Work hard, play hard: giving your staff time off

Peninsula Team

February 04 2019

Part-time staff. Full-time staff. Casual staff. Staff on night shifts. And staff who work on commission. Having a varied workforce helps you run your business. It can also make calculating annual leave entitlement a real test for you. Here’s how to make sure your staff get the right amount of annual leave.

Write an annual leave policy

Tell your staff how annual leave works in your business. With a written annual leave policy, both you and your staff know how to request time off. Make sure you cover:

  • Exceptions to your policy during your business’s peak times, so there are enough staff over busier times like Christmas or during school holidays.
  • Notice periods for example, one week’s notice for a day off.
  • Limits to how many people can be off work at the same time.

Calculating holiday pay and working out days off

Different workers have different contracts and hours, so their annual leave entitlement might not be the same. If you calculate your staff’s annual leave wrong, they won’t be happy. That’s why you need to make sure your HR and payroll departments work together so staff aren’t underpaid when they take time off.

Encourage your staff to work hard & play hard

To get the best out of your staff, they need time to unwind and relax. So when they return to work, they’re ready to get back to business. You don’t want your employees to think they can’t take time off because they’ve got too much work to do. Keep an eye on staff workloads, and see whether you need to share tasks around the team. They’ll be grateful for some well-deserved holiday time. Encourage your employees to use their annual leave before the end of the year, and outline whether they can carry any days over or they might risk losing them.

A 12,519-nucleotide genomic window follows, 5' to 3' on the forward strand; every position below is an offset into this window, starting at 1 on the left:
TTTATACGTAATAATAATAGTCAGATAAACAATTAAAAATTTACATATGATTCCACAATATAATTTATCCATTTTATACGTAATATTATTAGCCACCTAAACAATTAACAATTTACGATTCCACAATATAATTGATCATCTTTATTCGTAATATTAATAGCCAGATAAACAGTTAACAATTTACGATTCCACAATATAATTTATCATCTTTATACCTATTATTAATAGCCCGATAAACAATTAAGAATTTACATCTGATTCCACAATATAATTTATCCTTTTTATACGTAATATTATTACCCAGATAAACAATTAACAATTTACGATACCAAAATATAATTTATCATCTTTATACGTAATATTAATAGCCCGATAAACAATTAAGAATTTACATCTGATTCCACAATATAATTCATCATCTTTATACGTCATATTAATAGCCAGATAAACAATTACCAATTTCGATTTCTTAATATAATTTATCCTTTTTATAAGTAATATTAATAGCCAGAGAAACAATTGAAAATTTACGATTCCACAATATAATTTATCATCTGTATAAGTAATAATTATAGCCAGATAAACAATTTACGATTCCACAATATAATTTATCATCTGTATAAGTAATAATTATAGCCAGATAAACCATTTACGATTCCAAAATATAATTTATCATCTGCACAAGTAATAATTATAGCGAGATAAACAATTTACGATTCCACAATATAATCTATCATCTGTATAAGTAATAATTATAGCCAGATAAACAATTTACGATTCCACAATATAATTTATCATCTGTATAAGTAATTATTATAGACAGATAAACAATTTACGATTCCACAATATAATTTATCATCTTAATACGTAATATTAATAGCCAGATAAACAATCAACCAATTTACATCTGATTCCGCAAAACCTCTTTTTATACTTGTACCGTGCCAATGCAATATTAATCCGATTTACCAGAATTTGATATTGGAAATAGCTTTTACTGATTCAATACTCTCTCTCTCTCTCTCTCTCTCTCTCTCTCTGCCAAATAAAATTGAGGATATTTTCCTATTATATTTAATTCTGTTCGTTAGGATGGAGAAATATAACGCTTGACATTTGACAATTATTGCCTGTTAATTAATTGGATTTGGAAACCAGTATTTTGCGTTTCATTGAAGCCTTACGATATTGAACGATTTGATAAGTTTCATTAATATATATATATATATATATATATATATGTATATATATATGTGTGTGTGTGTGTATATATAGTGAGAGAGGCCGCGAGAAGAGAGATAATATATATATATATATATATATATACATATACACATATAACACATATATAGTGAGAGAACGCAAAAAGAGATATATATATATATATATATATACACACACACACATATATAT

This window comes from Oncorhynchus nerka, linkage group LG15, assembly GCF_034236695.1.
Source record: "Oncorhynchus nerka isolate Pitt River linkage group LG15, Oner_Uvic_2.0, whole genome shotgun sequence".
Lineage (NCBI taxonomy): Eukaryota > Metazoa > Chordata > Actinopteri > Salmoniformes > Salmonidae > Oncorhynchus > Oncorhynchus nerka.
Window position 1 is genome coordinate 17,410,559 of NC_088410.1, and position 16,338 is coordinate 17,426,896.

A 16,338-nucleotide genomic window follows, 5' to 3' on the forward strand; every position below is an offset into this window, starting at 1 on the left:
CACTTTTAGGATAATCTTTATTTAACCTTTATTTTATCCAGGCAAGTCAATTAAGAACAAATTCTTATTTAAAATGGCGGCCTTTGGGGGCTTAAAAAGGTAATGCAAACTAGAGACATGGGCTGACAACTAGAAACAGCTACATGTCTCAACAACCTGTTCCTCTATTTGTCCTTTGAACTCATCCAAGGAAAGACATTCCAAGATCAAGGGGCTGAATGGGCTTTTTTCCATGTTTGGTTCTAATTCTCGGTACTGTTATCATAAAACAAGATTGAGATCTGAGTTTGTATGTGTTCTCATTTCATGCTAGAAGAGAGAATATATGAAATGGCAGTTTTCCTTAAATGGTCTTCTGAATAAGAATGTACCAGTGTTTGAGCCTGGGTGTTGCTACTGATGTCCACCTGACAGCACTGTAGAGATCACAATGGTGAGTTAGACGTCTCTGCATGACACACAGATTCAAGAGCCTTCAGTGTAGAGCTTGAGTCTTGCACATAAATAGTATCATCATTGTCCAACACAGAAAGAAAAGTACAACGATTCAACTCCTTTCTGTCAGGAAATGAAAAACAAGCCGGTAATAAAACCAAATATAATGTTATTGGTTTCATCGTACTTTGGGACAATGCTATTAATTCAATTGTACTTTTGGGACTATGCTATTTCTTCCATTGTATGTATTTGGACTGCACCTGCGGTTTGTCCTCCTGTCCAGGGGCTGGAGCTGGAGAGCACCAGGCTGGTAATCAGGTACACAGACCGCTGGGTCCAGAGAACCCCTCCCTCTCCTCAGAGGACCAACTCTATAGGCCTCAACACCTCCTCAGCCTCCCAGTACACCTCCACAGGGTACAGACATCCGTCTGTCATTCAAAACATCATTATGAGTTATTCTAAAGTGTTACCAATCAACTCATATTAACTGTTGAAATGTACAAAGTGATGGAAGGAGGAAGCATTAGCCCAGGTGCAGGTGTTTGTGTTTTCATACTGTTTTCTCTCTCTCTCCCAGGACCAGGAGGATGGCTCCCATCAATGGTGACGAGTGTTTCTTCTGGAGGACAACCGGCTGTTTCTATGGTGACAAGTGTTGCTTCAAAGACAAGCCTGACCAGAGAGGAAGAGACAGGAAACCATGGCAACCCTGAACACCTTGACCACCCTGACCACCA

Absent staff still accrue annual leave

Your staff don’t need to be at work to accrue annual leave. Employees who are on leave can still accrue holidays, including staff on:

  • Long-term sickness leave
  • Parental or dependant leave
  • Maternity, paternity or shared parental leave

In cases where staff haven’t been at work and aren’t able to take their annual leave, you should consider letting them carry over their unused holiday. If staff have been off work because of maternity leave or sickness absence, not allowing them to carry over leave will be discriminatory.

Make annual leave entitlement easy

Maybe you want HR software that does the maths. BrightHR automatically calculates your employees’ annual leave so you don’t have to. Get your free demo now

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